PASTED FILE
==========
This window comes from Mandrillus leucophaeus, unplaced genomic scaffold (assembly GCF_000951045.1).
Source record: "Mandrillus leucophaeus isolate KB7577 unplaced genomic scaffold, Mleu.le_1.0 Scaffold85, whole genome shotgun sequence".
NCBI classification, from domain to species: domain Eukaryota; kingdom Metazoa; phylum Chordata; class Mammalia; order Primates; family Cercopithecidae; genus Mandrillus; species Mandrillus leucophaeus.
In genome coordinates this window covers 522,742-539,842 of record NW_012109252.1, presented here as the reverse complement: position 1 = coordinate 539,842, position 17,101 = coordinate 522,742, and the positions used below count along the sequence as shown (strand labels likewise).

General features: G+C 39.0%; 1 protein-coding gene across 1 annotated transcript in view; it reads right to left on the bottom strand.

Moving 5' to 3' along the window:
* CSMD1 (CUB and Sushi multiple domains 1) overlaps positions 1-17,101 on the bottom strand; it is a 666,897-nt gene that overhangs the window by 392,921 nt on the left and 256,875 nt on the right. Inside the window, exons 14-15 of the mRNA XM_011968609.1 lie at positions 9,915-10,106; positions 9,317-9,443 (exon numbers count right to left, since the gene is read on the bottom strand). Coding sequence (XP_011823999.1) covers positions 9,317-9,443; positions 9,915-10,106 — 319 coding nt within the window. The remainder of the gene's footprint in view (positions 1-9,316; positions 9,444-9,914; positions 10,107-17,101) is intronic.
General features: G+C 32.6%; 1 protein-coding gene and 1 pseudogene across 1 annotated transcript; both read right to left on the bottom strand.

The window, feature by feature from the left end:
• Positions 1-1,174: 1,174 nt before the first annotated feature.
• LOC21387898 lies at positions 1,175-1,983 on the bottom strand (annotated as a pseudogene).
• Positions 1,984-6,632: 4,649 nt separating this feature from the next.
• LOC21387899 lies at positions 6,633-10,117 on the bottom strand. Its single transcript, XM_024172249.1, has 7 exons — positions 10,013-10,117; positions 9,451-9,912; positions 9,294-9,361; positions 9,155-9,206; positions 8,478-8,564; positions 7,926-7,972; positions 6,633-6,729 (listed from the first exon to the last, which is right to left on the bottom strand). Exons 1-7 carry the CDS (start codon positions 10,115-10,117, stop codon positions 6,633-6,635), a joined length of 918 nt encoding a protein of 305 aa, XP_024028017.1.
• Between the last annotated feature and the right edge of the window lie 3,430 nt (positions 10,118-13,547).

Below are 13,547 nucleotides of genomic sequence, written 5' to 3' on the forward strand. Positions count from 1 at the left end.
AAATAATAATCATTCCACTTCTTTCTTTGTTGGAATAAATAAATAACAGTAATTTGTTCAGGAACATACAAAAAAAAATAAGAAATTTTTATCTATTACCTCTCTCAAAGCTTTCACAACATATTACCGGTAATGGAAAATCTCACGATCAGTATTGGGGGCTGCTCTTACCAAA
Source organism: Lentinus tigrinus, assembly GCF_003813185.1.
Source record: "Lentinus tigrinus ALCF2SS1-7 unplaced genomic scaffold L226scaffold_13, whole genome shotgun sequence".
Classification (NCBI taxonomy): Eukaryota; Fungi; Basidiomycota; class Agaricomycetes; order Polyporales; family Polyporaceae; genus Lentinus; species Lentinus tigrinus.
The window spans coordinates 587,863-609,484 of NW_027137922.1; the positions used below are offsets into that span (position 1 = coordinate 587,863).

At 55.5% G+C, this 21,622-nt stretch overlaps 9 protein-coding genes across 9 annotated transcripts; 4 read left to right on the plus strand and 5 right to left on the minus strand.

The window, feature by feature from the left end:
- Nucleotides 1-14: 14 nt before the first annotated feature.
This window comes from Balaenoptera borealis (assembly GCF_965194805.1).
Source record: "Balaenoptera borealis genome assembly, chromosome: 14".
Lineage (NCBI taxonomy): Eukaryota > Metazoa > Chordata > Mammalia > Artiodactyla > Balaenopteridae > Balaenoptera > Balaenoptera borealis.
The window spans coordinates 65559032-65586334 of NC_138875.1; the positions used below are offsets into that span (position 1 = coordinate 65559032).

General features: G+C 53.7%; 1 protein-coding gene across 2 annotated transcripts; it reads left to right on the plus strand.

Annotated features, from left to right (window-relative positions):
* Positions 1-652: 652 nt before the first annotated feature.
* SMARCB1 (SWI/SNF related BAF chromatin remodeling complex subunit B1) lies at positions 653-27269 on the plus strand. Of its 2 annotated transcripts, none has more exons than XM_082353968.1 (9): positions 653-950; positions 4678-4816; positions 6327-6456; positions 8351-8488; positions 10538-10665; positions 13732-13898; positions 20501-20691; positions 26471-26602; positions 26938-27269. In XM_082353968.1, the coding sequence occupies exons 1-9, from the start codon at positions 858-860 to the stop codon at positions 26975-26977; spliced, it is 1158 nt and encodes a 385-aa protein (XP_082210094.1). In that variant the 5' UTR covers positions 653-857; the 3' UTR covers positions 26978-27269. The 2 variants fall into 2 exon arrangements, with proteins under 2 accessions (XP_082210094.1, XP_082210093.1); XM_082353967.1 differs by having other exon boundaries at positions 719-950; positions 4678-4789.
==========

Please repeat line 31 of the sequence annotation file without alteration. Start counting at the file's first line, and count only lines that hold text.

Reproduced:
* SMARCB1 (SWI/SNF related BAF chromatin remodeling complex subunit B1) lies at positions 653-27269 on the plus strand. Of its 2 annotated transcripts, none has more exons than XM_082353968.1 (9): positions 653-950; positions 4678-4816; positions 6327-6456; positions 8351-8488; positions 10538-10665; positions 13732-13898; positions 20501-20691; positions 26471-26602; positions 26938-27269. In XM_082353968.1, the coding sequence occupies exons 1-9, from the start codon at positions 858-860 to the stop codon at positions 26975-26977; spliced, it is 1158 nt and encodes a 385-aa protein (XP_082210094.1). In that variant the 5' UTR covers positions 653-857; the 3' UTR covers positions 26978-27269. The 2 variants fall into 2 exon arrangements, with proteins under 2 accessions (XP_082210094.1, XP_082210093.1); XM_082353967.1 differs by having other exon boundaries at positions 719-950; positions 4678-4789.